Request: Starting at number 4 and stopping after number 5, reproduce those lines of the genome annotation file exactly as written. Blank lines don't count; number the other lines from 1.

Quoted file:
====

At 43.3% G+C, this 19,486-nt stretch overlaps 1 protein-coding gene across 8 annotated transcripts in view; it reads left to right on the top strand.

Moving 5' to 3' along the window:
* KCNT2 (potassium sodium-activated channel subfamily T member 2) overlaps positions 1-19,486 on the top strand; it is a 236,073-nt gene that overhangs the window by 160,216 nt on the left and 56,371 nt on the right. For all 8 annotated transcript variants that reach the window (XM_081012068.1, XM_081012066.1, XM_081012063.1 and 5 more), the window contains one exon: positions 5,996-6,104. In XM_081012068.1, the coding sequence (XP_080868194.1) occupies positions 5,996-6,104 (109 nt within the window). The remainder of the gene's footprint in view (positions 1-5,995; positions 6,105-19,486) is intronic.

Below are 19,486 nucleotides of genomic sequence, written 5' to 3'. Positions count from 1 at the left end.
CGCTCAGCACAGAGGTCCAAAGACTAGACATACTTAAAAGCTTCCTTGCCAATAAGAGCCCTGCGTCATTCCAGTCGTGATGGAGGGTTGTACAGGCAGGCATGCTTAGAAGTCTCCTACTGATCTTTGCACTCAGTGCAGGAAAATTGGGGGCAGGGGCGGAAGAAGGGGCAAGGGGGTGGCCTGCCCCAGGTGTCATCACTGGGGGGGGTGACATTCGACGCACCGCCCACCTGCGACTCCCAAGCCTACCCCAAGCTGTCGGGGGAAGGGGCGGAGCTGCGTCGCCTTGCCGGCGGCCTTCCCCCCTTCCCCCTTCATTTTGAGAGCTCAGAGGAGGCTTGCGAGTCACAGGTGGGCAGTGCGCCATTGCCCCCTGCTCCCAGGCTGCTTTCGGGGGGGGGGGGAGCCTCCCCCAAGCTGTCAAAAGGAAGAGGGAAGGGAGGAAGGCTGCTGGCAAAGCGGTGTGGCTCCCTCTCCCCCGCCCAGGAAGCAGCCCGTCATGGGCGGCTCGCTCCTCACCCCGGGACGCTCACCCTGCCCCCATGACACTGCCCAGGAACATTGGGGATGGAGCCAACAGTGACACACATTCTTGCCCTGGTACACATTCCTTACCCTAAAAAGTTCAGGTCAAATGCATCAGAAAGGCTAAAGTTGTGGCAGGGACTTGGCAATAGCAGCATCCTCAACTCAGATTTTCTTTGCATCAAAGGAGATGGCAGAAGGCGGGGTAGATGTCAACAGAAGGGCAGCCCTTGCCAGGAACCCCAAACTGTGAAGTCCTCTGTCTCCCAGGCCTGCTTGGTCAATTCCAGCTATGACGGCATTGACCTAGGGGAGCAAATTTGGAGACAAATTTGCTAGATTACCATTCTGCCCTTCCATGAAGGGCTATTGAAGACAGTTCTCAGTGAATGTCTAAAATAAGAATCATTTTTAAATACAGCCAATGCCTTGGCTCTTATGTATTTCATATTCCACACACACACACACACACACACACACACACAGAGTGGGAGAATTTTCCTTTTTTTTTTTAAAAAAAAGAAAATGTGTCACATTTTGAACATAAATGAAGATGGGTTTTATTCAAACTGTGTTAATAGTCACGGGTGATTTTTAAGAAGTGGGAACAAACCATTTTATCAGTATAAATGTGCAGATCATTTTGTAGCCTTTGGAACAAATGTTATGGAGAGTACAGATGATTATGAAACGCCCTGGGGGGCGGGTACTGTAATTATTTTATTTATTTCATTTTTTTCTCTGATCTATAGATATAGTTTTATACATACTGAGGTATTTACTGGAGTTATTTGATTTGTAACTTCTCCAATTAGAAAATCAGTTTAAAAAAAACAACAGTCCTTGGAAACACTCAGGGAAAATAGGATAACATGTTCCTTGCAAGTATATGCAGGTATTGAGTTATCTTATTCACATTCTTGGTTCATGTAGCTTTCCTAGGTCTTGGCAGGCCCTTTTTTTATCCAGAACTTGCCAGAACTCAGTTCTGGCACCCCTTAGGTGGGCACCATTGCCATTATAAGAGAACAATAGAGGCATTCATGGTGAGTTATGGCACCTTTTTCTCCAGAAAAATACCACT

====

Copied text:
Below are 19,486 nucleotides of genomic sequence, written 5' to 3'. Positions count from 1 at the left end.
CGCTCAGCACAGAGGTCCAAAGACTAGACATACTTAAAAGCTTCCTTGCCAATAAGAGCCCTGCGTCATTCCAGTCGTGATGGAGGGTTGTACAGGCAGGCATGCTTAGAAGTCTCCTACTGATCTTTGCACTCAGTGCAGGAAAATTGGGGGCAGGGGCGGAAGAAGGGGCAAGGGGGTGGCCTGCCCCAGGTGTCATCACTGGGGGGGGTGACATTCGACGCACCGCCCACCTGCGACTCCCAAGCCTACCCCAAGCTGTCGGGGGAAGGGGCGGAGCTGCGTCGCCTTGCCGGCGGCCTTCCCCCCTTCCCCCTTCATTTTGAGAGCTCAGAGGAGGCTTGCGAGTCACAGGTGGGCAGTGCGCCATTGCCCCCTGCTCCCAGGCTGCTTTCGGGGGGGGGGGGAGCCTCCCCCAAGCTGTCAAAAGGAAGAGGGAAGGGAGGAAGGCTGCTGGCAAAGCGGTGTGGCTCCCTCTCCCCCGCCCAGGAAGCAGCCCGTCATGGGCGGCTCGCTCCTCACCCCGGGACGCTCACCCTGCCCCCATGACACTGCCCAGGAACATTGGGGATGGAGCCAACAGTGACACACATTCTTGCCCTGGTACACATTCCTTACCCTAAAAAGTTCAGGTCAAATGCATCAGAAAGGCTAAAGTTGTGGCAGGGACTTGGCAATAGCAGCATCCTCAACTCAGATTTTCTTTGCATCAAAGGAGATGGCAGAAGGCGGGGTAGATGTCAACAGAAGGGCAGCCCTTGCCAGGAACCCCAAACTGTGAAGTCCTCTGTCTCCCAGGCCTGCTTGGTCAATTCCAGCTATGACGGCATTGACCTAGGGGAGCAAATTTGGAGACAAATTTGCTAGATTACCATTCTGCCCTTCCATGAAGGGCTATTGAAGACAGTTCTCAGTGAATGTCTAAAATAAGAATCATTTTTAAATACAGCCAATGCCTTGGCTCTTATGTATTTCATATTCCACACACACACACACACACACACACACACACAGAGTGGGAGAATTTTCCTTTTTTTTTTTAAAAAAAAGAAAATGTGTCACATTTTGAACATAAATGAAGATGGGTTTTATTCAAACTGTGTTAATAGTCACGGGTGATTTTTAAGAAGTGGGAACAAACCATTTTATCAGTATAAATGTGCAGATCATTTTGTAGCCTTTGGAACAAATGTTATGGAGAGTACAGATGATTATGAAACGCCCTGGGGGGCGGGTACTGTAATTATTTTATTTATTTCATTTTTTTCTCTGATCTATAGATATAGTTTTATACATACTGAGGTATTTACTGGAGTTATTTGATTTGTAACTTCTCCAATTAGAAAATCAGTTTAAAAAAAACAACAGTCCTTGGAAACACTCAGGGAAAATAGGATAACATGTTCCTTGCAAGTATATGCAGGTATTGAGTTATCTTATTCACATTCTTGGTTCATGTAGCTTTCCTAGGTCTTGGCAGGCCCTTTTTTTATCCAGAACTTGCCAGAACTCAGTTCTGGCACCCCTTAGGTGGGCACCATTGCCATTATAAGAGAACAATAGAGGCATTCATGGTGAGTTATGGCACCTTTTTCTCCAGAAAAATACCACT